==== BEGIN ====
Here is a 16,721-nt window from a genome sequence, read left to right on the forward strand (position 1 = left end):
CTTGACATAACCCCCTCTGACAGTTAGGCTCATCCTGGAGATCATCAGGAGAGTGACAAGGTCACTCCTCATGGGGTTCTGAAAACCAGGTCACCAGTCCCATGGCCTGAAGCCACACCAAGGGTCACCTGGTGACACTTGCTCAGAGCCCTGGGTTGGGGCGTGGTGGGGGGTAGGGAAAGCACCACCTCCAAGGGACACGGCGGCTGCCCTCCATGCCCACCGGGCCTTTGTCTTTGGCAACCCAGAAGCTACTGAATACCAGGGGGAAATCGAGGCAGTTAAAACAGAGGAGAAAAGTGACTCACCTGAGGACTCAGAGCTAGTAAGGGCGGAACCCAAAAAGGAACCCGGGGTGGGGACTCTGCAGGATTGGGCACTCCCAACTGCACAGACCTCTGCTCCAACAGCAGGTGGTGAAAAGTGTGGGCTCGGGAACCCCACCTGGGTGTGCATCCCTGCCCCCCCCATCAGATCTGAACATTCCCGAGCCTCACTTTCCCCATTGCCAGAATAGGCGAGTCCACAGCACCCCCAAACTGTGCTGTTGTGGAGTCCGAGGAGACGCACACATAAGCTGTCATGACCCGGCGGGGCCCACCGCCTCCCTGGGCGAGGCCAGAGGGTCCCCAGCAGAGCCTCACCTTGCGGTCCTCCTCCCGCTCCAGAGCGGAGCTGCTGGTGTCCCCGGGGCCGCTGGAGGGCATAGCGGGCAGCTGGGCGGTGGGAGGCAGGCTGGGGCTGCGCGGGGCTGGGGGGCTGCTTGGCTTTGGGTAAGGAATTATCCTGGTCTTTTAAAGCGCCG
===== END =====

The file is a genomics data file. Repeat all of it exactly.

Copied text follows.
Here is a 16,721-nt window from a genome sequence, read left to right on the forward strand (position 1 = left end):
CTTGACATAACCCCCTCTGACAGTTAGGCTCATCCTGGAGATCATCAGGAGAGTGACAAGGTCACTCCTCATGGGGTTCTGAAAACCAGGTCACCAGTCCCATGGCCTGAAGCCACACCAAGGGTCACCTGGTGACACTTGCTCAGAGCCCTGGGTTGGGGCGTGGTGGGGGGTAGGGAAAGCACCACCTCCAAGGGACACGGCGGCTGCCCTCCATGCCCACCGGGCCTTTGTCTTTGGCAACCCAGAAGCTACTGAATACCAGGGGGAAATCGAGGCAGTTAAAACAGAGGAGAAAAGTGACTCACCTGAGGACTCAGAGCTAGTAAGGGCGGAACCCAAAAAGGAACCCGGGGTGGGGACTCTGCAGGATTGGGCACTCCCAACTGCACAGACCTCTGCTCCAACAGCAGGTGGTGAAAAGTGTGGGCTCGGGAACCCCACCTGGGTGTGCATCCCTGCCCCCCCCATCAGATCTGAACATTCCCGAGCCTCACTTTCCCCATTGCCAGAATAGGCGAGTCCACAGCACCCCCAAACTGTGCTGTTGTGGAGTCCGAGGAGACGCACACATAAGCTGTCATGACCCGGCGGGGCCCACCGCCTCCCTGGGCGAGGCCAGAGGGTCCCCAGCAGAGCCTCACCTTGCGGTCCTCCTCCCGCTCCAGAGCGGAGCTGCTGGTGTCCCCGGGGCCGCTGGAGGGCATAGCGGGCAGCTGGGCGGTGGGAGGCAGGCTGGGGCTGCGCGGGGCTGGGGGGCTGCTTGGCTTTGGGTAAGGAATTATCCTGGTCTTTTAAAGCGCCG